Any process by which water bound within a solid material is released. Example: Gypsum (CaSO4

dendritic drainage
A stream pattern that, when viewed on a map or from the air, resembles the branching pattern of a deciduous tree such as a maple or oak.

The sum of the processes that result in the wearing away or the progressive lowering of the Earth

depositional environment
The nature of the environment in which sediments are laid down. They are immensely varied and may range from the deep ocean to the coral reef and the glacial lake of the high mountains. The nature of the depositional environment may be deduced from the nature of the sediments and rock deposited there.

depositional remanent magnetism
Develops as magnetic minerals settle through water and align themselves in the Earth

desert pavement
A lag accumulation of pebbles or boulders that cuts off further deflation.

A process of land degradation initiated by human activity, particularly in the zones along the margins of deserts.

detrital sedimentary rock
A sedimentary rock made up of detrital sediments.

detrital sediments
Sediments made of fragments or mineral grains weathered from pre-existing rocks.

All the physical, chemical, and biologic changes undergone by sediments from the time of their initial deposition, through their conversion to solid rock, and subsequently to the brink of metamorphism.

differential weathering
Weathering that occurs at different rates, as the result of variations in composition and mechanical resistance of rocks, or differences in the intensity of weathering processes.

The process of developing more than one rock type, in situ, from a common magma.

A tabular igneous intrusion that cuts across the surrounding rock.

An increase in the bulk volume of rock during deformation. Possibly related to the migration of water into microfractures or pores.

The angle that a structural surface such as a bedding plane or fault surface makes with the horizontal, measured perpendicular to the strike and in the vertical plane.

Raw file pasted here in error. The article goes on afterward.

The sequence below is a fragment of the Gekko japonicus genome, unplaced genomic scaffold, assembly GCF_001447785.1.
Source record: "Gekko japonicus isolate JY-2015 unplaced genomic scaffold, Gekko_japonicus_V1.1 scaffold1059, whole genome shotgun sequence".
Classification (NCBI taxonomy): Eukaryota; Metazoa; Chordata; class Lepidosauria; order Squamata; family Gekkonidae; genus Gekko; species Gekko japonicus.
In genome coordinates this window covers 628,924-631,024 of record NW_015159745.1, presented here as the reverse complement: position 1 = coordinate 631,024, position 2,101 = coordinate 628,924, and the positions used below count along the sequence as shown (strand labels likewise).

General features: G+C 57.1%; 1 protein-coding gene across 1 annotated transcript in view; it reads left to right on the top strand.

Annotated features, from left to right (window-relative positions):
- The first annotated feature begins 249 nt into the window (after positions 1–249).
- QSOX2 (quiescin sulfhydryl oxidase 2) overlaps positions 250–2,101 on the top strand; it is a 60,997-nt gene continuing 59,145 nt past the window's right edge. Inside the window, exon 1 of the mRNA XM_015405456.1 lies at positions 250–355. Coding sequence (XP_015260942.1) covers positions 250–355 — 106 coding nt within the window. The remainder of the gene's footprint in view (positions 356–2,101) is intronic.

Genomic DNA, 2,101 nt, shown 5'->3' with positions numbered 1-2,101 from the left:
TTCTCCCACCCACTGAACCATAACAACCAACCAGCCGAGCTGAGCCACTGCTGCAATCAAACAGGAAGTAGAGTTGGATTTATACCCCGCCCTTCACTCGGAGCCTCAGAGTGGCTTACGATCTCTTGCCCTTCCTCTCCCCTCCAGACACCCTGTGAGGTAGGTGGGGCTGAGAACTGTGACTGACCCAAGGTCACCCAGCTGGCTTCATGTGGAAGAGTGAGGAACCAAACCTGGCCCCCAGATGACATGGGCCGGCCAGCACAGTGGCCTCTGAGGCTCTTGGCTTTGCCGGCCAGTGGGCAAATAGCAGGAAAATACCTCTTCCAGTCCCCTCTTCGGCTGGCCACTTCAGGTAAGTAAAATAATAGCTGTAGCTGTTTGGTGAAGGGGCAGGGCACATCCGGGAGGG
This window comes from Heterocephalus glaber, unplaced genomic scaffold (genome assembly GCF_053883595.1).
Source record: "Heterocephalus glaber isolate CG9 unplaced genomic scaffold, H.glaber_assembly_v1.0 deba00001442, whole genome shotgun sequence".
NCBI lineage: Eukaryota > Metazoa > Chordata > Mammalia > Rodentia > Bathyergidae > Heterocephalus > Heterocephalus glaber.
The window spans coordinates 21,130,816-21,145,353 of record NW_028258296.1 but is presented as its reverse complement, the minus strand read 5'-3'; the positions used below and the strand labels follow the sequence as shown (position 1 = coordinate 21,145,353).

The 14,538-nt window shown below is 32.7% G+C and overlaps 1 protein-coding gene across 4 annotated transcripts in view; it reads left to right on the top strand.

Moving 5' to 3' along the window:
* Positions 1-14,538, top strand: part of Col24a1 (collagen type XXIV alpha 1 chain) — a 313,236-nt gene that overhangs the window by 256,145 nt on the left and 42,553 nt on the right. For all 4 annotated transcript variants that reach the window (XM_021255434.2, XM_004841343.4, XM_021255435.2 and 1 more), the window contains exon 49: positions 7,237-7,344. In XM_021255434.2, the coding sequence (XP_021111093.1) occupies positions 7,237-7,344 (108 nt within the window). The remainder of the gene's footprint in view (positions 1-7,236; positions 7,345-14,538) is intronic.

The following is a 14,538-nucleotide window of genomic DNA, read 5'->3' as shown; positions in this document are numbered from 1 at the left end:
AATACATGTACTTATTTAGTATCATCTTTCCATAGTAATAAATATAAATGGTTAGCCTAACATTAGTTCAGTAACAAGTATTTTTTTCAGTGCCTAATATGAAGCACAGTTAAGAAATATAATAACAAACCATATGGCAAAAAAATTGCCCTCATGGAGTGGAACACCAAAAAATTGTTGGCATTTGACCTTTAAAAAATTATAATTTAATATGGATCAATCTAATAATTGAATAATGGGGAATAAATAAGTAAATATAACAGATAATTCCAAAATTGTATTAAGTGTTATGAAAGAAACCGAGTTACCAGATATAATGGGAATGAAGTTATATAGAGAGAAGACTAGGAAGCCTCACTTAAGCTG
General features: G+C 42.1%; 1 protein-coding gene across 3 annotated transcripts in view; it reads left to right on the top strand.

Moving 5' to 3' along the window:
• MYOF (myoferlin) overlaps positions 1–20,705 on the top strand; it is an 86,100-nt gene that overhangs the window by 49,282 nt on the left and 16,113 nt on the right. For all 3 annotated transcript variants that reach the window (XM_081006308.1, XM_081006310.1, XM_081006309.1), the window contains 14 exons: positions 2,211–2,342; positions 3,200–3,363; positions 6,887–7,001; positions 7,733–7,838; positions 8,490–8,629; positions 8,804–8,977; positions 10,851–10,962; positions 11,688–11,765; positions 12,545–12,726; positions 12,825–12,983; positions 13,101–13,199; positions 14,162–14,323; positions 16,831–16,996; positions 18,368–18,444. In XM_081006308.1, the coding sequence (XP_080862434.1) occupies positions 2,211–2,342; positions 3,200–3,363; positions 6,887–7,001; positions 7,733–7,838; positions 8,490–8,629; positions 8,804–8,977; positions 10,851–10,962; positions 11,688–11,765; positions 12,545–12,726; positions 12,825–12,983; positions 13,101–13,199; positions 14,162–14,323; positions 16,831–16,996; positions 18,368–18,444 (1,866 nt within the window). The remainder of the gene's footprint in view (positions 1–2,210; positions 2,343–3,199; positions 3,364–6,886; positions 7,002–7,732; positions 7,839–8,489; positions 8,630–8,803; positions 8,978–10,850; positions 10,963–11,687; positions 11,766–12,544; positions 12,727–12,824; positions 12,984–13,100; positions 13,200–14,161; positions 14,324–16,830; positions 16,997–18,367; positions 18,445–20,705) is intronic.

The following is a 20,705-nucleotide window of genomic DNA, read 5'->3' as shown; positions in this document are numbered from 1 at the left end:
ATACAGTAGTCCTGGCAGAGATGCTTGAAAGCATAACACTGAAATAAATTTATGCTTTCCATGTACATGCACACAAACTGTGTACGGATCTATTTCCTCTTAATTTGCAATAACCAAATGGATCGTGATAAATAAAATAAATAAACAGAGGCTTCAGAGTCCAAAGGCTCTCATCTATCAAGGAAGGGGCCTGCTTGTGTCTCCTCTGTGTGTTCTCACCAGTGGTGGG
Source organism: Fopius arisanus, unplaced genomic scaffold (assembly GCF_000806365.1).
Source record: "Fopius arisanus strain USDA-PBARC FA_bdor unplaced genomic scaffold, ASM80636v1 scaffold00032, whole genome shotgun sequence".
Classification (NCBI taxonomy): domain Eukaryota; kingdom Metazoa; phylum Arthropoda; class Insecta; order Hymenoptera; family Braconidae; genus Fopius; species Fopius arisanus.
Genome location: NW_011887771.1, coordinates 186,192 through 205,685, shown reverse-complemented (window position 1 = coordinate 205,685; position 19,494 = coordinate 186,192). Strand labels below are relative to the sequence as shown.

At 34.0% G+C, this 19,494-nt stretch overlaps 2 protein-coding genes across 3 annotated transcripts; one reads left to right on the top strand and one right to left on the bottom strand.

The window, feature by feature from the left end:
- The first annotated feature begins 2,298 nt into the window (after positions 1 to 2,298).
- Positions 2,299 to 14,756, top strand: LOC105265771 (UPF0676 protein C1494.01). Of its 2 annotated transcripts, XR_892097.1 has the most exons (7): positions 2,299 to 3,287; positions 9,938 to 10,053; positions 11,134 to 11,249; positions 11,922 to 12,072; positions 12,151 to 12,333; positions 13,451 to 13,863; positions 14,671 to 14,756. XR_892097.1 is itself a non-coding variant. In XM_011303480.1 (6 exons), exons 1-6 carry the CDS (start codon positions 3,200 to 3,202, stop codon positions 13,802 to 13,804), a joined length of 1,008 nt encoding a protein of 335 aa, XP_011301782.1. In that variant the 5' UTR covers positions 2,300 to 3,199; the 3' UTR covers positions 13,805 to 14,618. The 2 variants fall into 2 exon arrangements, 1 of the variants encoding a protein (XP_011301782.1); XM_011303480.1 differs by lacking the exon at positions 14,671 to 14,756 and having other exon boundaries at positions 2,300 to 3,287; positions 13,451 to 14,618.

dip pole
see magnetic pole

dip slip fault
A fault on which the movement is parallel to the dip of the fault plane.

directed pressure
Pressure applied predominately in one direction, rather than uniformly.

In a stream, the volume of water passing through a channel in a given time.

An unconformity in which the beds above the unconformity are parallel to the beds below the unconformity.

Cutting across surrounding strata.

(mechanical weathering) The processes of weathering by which physical actions such as frost wedging break down a rock into fragments, involving no chemical change.

A chemical reaction in which a solid material is dispersed as ions in a liquid. Example: Halite (NaCl) undergoes dissolution when placed in water.

divergent boundary
Boundary between two crustal plates that are pulling apart.

A carbonate rock made up predominately of the mineral dolomite, CaMg(C03)2.

An uplift or anticlinal structure, roughly circular in its outcrop exposure, in which beds dip gently away from the center in all directions.

drag fold
A minor fold produced within a weak bed or adjacent to a fault by the movement of surrounding rocks in opposite directions.

drainage basin
The area from which a stream and its tributaries receives its water.